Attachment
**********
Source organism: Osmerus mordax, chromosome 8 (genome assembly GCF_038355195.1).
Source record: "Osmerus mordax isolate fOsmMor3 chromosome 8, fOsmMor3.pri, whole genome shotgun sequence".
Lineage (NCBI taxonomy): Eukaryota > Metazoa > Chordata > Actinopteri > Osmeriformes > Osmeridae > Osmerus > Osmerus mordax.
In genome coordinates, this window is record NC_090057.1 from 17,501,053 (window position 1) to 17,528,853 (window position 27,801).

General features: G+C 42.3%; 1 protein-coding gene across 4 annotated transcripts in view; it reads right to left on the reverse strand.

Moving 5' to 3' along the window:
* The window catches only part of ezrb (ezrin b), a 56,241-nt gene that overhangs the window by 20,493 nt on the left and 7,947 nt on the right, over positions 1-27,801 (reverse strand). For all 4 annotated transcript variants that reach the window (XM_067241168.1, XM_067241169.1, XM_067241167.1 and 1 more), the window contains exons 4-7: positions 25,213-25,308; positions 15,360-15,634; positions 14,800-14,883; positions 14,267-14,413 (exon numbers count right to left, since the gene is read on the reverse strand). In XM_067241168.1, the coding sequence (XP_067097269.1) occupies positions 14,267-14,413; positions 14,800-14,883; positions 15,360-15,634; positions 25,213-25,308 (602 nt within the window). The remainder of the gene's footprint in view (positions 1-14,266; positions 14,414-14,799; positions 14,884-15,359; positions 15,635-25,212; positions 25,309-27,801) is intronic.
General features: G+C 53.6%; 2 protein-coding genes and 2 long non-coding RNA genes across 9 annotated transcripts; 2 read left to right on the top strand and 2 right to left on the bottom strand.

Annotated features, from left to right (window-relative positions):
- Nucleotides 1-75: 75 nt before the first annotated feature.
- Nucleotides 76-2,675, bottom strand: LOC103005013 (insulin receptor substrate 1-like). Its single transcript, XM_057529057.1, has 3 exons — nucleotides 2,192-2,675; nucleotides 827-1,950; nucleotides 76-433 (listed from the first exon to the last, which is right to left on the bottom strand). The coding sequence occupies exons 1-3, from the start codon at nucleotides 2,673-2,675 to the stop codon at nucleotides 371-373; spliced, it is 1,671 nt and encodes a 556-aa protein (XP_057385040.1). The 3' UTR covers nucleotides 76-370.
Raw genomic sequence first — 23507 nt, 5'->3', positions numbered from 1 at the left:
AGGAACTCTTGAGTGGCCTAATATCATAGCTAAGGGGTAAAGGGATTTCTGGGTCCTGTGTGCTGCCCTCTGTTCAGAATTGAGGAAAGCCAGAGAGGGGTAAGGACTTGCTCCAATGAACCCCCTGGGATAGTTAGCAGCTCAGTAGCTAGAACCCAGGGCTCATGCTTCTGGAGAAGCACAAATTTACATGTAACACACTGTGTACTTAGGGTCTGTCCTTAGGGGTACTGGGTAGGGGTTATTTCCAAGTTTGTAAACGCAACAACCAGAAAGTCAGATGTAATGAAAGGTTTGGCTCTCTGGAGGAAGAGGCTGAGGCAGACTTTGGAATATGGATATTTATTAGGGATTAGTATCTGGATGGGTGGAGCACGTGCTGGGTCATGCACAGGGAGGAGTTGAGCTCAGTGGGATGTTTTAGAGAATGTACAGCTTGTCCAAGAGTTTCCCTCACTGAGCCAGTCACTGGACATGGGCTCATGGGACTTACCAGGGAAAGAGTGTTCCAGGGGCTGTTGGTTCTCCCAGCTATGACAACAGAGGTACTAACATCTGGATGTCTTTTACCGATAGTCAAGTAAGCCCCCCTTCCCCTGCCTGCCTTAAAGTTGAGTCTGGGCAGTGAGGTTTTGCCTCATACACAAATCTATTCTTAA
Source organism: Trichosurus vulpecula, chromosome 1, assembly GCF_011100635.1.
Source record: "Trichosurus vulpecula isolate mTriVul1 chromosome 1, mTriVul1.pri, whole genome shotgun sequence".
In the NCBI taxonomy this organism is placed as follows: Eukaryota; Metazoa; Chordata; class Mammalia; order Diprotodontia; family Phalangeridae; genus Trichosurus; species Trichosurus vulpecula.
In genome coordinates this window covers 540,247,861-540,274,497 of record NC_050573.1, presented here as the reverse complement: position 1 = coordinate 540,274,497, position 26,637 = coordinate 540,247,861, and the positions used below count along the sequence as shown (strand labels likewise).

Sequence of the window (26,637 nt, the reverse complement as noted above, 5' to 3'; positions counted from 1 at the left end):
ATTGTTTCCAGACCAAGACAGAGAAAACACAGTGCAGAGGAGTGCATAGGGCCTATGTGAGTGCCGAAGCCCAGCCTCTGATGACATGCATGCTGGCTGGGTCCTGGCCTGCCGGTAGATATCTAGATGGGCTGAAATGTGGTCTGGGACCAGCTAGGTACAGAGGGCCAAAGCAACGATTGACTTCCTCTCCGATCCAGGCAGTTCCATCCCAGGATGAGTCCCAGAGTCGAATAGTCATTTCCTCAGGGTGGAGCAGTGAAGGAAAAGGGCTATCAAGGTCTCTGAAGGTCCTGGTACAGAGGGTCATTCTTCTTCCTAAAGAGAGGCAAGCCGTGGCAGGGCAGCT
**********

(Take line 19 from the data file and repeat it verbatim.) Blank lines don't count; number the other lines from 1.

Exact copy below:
ATTGTTTCCAGACCAAGACAGAGAAAACACAGTGCAGAGGAGTGCATAGGGCCTATGTGAGTGCCGAAGCCCAGCCTCTGATGACATGCATGCTGGCTGGGTCCTGGCCTGCCGGTAGATATCTAGATGGGCTGAAATGTGGTCTGGGACCAGCTAGGTACAGAGGGCCAAAGCAACGATTGACTTCCTCTCCGATCCAGGCAGTTCCATCCCAGGATGAGTCCCAGAGTCGAATAGTCATTTCCTCAGGGTGGAGCAGTGAAGGAAAAGGGCTATCAAGGTCTCTGAAGGTCCTGGTACAGAGGGTCATTCTTCTTCCTAAAGAGAGGCAAGCCGTGGCAGGGCAGCT